Quiet contempt for President Obama is one thing. Harmless-crazy is another. But beyond the pale, paranoid-with-a-plan (and some power) is something else all together.
It’s clear that the bizarrely adverse reactions to the President’s planned speech to schoolkids on Tuesday have nothing to do with the speech itself (President Bush made a similar one in 1991) and everything to do with stoking fear, exploiting ignorance, and fanning the flames of paranoia–flames that seem to be spreading like a California wild fire.
Those who are caught up in this frenzy of hate, created mostly by talk-radio blatherers and Texas politicians, seem determined to teach America’s children a lesson come Tuesday: Don’t be suckers for socialist propaganda!
But that’s not the lesson they will learn. The hidden curriculum at work here is this: Don’t respect Barack Obama nor the office he holds; certainly a low point in the history of American pedagogy for those who may care that their children learn something about civics–and civility.
But this is not about the children. This is about an irrational anger gone completely out of control. This is about latent racism and pathological envy of a man who displays, in situation after situation, measured calm, intelligence and grace, a willingness to engage his detractors civilly, and, unbelievably, an intact sense of humor.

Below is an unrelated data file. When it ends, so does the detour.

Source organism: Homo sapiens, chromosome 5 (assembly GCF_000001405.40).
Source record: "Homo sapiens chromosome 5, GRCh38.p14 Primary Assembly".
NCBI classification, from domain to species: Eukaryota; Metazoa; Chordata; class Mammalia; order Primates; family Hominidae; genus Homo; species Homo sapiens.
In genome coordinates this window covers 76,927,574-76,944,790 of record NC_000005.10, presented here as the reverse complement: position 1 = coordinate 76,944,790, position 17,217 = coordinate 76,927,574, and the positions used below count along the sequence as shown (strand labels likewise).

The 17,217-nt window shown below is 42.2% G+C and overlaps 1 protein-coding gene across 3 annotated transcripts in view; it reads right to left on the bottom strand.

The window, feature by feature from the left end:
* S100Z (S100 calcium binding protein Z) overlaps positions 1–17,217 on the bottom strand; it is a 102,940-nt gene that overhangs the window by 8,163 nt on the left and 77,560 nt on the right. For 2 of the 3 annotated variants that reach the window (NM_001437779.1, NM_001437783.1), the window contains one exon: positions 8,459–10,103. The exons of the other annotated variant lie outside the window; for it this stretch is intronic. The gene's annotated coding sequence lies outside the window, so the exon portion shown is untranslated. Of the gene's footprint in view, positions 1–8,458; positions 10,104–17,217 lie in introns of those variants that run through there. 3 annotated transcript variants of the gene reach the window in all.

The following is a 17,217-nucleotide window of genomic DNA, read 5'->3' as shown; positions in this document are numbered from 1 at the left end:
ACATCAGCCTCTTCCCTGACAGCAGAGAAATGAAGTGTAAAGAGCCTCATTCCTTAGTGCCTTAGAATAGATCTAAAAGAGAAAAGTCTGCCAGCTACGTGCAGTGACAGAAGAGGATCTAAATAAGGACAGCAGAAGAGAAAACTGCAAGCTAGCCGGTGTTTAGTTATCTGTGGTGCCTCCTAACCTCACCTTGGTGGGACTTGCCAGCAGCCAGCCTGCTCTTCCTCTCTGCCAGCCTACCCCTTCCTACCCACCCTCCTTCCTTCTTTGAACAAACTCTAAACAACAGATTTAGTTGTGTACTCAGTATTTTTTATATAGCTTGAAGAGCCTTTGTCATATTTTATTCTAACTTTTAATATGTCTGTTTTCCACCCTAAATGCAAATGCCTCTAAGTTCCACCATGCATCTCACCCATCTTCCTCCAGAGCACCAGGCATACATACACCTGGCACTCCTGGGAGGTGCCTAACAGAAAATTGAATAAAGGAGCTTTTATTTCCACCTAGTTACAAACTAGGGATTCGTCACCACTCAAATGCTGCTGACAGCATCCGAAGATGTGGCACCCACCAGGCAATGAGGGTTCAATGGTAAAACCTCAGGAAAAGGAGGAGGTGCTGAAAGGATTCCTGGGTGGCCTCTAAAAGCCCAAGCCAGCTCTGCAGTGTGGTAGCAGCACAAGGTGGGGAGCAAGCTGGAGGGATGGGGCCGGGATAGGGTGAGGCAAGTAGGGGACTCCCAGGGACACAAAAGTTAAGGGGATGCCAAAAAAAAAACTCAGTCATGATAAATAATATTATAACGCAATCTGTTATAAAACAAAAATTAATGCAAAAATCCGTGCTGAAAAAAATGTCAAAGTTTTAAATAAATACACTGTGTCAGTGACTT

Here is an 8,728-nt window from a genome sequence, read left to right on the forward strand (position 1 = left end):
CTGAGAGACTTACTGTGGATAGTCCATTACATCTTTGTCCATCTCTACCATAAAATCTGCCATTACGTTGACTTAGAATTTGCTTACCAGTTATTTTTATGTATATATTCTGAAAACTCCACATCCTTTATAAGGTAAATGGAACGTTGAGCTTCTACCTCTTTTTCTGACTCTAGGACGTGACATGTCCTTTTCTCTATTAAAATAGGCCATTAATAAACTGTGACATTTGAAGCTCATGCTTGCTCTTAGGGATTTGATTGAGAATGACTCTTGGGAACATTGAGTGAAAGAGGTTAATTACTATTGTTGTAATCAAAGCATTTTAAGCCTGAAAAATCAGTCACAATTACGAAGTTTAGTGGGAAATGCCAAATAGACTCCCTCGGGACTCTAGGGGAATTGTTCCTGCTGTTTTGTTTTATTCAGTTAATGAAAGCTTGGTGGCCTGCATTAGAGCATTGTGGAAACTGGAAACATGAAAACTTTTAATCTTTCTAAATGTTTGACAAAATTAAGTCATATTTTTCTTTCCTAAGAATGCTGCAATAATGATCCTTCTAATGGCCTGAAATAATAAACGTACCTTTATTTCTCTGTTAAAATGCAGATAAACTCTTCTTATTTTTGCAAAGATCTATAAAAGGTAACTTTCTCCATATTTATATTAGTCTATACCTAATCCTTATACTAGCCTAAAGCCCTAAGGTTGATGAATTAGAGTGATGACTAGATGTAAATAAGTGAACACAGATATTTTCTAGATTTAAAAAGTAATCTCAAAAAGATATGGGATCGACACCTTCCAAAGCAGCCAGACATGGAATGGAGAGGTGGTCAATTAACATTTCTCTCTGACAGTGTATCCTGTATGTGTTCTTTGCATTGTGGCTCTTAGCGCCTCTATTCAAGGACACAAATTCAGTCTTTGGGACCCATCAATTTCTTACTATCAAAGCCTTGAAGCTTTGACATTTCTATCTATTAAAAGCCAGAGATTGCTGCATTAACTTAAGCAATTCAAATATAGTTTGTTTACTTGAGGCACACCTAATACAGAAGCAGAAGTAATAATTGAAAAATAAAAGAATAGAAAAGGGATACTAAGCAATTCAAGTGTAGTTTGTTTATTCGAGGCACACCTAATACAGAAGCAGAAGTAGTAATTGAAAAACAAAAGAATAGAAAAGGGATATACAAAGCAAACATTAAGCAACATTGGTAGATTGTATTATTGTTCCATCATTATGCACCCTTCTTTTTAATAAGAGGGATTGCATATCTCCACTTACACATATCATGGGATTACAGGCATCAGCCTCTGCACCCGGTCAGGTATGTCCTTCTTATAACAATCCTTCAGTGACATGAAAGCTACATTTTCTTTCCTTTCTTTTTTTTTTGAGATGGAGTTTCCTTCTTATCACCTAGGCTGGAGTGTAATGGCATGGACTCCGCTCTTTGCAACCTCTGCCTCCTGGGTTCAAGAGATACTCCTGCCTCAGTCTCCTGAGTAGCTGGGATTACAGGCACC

You don’t have to agree with all or even any of President Obama’s policies to see–if you’re really looking–that he is not the crazed commie, constitution-hating, kill-all-the-grandmas-and-the-unborn-babies liberal demagogue that his despisers would have us believe. The disconnect between what the purveyors of paranoia imply about Obama’s character and what is evident to those who observe him regularly would be laughable if its effects in recent weeks weren’t so chilling.
It’s probably fitting that this summer of our discontent, with nonsense about death panels and the very real presence of assault weapons at health care rallies, has come to this bizarre ending. But it’s disheartening nonetheless. And it’s hard to imagine that we have served ourselves or our children well.